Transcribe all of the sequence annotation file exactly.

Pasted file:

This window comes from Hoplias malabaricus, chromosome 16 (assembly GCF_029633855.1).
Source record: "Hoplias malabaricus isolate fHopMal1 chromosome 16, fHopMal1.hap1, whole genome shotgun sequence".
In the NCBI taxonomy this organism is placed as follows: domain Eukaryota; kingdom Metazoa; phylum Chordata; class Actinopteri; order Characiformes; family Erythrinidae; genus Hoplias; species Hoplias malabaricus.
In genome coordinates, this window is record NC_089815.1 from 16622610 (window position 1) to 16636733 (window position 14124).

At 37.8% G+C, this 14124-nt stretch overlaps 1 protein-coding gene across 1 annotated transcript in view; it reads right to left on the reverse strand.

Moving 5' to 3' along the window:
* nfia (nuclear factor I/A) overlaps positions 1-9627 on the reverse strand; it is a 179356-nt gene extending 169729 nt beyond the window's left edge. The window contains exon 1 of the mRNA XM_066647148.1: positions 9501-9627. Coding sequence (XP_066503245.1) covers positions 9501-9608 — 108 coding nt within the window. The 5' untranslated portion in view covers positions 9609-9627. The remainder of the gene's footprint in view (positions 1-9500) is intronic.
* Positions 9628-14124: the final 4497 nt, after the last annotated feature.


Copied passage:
This window comes from Hoplias malabaricus, chromosome 16 (assembly GCF_029633855.1).
Source record: "Hoplias malabaricus isolate fHopMal1 chromosome 16, fHopMal1.hap1, whole genome shotgun sequence".
In the NCBI taxonomy this organism is placed as follows: domain Eukaryota; kingdom Metazoa; phylum Chordata; class Actinopteri; order Characiformes; family Erythrinidae; genus Hoplias; species Hoplias malabaricus.
In genome coordinates, this window is record NC_089815.1 from 16622610 (window position 1) to 16636733 (window position 14124).

At 37.8% G+C, this 14124-nt stretch overlaps 1 protein-coding gene across 1 annotated transcript in view; it reads right to left on the reverse strand.

Moving 5' to 3' along the window:
* nfia (nuclear factor I/A) overlaps positions 1-9627 on the reverse strand; it is a 179356-nt gene extending 169729 nt beyond the window's left edge. The window contains exon 1 of the mRNA XM_066647148.1: positions 9501-9627. Coding sequence (XP_066503245.1) covers positions 9501-9608 — 108 coding nt within the window. The 5' untranslated portion in view covers positions 9609-9627. The remainder of the gene's footprint in view (positions 1-9500) is intronic.
* Positions 9628-14124: the final 4497 nt, after the last annotated feature.